Personal health budgets: Call for change to Wales’ care system


, Personal health budgets: Call for change to Wales’ care system

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Rhys Bowler says he would like the choice of who provides his 24/7 care

A 33-year-old man who needs 24/7 care has made an emotional plea to the Welsh Government to follow England and introduce personal health budgets.

Rhys Bowler, from Pontypridd, has Duchenne muscular dystrophy – a muscle-wasting condition. He relies on a ventilator to breathe and is unable to move his arms and legs.

Calling for the ability to choose his own carers, he said: “Let me live.”

The Welsh Government said it was “considering a range of options”.

Rhys, who controls his wheelchair with his finger, said he does not currently get the support he feels he needs.

If he lived in England, he could apply for as personal health budget – a pot of money which would be paid directly to him from the NHS, and enable him to employ carers of his choice.

In Wales, such a fund does not currently exist.

‘I want freedom 24 hours a day’

Instead, Rhys has two choices. He can receive money to directly employ carers through social services – but he says those funds only allow 104 hours of care a week.

His other option is to receive 24-hour care through the NHS – but that would mean losing all control over who is caring for him.

“They help me with everything – showers, getting up in the morning, going to the toilet, feeding me. Absolutely everything,” he said.

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Rhys says he wants to live life for his younger brother who died three years ago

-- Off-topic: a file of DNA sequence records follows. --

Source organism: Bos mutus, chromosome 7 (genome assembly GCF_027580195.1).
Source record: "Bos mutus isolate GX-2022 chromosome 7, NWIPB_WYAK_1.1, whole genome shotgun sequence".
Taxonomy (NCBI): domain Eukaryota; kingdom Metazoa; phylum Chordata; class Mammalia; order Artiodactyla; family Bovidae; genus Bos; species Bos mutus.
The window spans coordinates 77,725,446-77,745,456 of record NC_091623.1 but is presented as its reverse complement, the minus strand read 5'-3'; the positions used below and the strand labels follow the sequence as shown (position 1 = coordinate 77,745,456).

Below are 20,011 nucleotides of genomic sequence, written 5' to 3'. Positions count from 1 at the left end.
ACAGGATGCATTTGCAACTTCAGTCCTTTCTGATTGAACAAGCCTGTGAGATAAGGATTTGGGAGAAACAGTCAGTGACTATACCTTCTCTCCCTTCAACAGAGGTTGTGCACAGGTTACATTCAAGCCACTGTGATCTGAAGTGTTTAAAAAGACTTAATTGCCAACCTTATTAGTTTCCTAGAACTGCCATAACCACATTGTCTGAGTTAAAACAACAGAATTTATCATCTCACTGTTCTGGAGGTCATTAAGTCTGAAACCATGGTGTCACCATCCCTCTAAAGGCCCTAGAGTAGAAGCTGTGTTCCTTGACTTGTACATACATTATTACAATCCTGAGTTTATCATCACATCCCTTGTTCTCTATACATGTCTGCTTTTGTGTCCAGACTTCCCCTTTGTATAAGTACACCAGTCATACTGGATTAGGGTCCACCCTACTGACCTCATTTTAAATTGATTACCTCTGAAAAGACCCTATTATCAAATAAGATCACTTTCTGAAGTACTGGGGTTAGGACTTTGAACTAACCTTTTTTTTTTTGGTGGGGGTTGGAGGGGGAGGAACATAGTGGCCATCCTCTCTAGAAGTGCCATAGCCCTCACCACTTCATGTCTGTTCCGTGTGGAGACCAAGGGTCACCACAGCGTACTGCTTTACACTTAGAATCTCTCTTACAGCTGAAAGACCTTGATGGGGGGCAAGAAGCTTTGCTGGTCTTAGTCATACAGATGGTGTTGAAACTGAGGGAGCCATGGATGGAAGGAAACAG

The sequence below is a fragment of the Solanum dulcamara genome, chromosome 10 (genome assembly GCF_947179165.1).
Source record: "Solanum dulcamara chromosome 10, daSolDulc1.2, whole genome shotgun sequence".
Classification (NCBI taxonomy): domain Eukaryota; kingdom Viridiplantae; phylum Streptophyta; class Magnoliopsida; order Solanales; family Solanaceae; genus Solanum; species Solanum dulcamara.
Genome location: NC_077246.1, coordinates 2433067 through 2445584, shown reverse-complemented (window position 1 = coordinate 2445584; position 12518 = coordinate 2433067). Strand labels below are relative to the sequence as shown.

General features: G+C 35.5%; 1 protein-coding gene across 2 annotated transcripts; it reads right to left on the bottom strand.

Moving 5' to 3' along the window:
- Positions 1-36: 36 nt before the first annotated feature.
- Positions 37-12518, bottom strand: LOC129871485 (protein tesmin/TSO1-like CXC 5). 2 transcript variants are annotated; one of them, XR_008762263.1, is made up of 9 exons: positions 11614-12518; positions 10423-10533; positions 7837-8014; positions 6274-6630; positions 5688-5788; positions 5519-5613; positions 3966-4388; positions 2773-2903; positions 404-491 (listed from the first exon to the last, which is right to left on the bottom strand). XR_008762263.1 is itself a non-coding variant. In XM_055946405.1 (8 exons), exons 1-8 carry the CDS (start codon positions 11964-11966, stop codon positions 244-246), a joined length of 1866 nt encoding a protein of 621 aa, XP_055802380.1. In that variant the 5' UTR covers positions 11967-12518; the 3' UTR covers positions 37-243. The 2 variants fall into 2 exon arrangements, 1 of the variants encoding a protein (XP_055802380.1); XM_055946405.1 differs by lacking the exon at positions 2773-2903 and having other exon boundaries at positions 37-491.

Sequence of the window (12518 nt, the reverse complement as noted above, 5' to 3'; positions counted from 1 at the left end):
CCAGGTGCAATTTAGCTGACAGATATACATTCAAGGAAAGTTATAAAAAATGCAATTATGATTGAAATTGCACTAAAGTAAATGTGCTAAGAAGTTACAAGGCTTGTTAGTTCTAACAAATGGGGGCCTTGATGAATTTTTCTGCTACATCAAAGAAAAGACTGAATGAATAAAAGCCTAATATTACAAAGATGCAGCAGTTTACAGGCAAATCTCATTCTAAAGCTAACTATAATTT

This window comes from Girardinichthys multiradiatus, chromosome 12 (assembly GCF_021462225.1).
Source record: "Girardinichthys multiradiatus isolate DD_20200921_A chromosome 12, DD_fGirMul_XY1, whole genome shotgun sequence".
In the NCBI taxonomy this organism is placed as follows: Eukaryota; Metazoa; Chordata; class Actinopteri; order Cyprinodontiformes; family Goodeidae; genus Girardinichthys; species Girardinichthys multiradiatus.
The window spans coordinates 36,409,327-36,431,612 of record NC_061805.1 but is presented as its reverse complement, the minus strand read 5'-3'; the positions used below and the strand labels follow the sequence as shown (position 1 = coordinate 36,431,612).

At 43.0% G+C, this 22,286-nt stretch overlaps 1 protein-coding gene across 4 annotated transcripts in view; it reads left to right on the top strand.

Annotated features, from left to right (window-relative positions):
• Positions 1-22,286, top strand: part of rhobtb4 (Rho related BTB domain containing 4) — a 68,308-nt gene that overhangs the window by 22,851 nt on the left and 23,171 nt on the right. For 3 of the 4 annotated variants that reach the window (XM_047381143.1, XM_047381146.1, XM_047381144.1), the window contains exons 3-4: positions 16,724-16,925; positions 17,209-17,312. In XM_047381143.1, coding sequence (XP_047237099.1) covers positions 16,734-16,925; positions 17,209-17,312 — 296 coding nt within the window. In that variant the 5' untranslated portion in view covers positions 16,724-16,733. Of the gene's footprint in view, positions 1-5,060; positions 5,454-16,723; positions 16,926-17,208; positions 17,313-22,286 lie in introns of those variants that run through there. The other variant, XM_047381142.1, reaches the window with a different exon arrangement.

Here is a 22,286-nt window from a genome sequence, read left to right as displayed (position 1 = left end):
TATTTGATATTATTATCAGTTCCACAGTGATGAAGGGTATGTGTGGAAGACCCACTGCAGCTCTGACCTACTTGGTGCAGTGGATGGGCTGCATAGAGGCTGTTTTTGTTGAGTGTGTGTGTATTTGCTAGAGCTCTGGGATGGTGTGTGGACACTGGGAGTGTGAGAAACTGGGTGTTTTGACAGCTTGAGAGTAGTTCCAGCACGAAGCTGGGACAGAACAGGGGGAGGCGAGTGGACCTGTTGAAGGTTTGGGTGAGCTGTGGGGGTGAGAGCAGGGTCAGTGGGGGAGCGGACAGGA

“At the moment, I have to split the money I’m getting. That means I can be on my own for up to five hours at a time. The problem with that is, for instance if the batteries in my ventilator run out…I’m dead.

“I can’t breathe without it. But the amount of money means I can only have split shifts at the moment. I can’t decide when I go out, so there’s no socialising. I’m at home 24/7.

“I want a system like in England. I want freedom 24 hours a day and that they give me the money to help me decide how to do that.

“The money is there, but at the moment they’re paying agencies. Personal health budgets are available in Scotland and England but they’re not available in Wales for some reason.

“I just want the freedom to live like everyone else. Just to live the way I want to. It would change my life completely.”

‘You can be like everyone else’

Three years ago, Rhys lost his younger brother, Geraint who had been tested for Duchenne Muscular Dystrophy at birth. Rhys, three years old at the time, was subsequently tested and found to be living with the condition.

“Losing Geraint was so tough. He was the only one who understood what I was going through. Life is short. I want to live for him. For both of us. That could be my legacy – to tell people like me you don’t have to worry any more. You can be like everyone else.”

In a statement, a Welsh Government spokesperson said: “We are reviewing how care for people with complex health issues is provided in Wales.

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Rhys’ brother Geraint was diagnosed with the condition at birth

“Our aim is to provide integrated health and social care and to give individuals, who wish to do so, control over how their care is delivered. We are considering a range of options, including independent user trusts, similar to the personal health budgets in England.”

Rhys is calling on them to act now. More than 400 people have signed an online petition he has created calling for the creation of personal health budgets in Wales.

And he has a clear message for Health Minister Vaughan Gething.

“Don’t keep people waiting. Perhaps lockdown has given people perspective as to what it’s like to be stuck at home. To be unable to get out and live your life.

“If you give me freedom, you’ll change my life completely. You’ll give me the freedom to be happy basically. Let me live.”



BBC News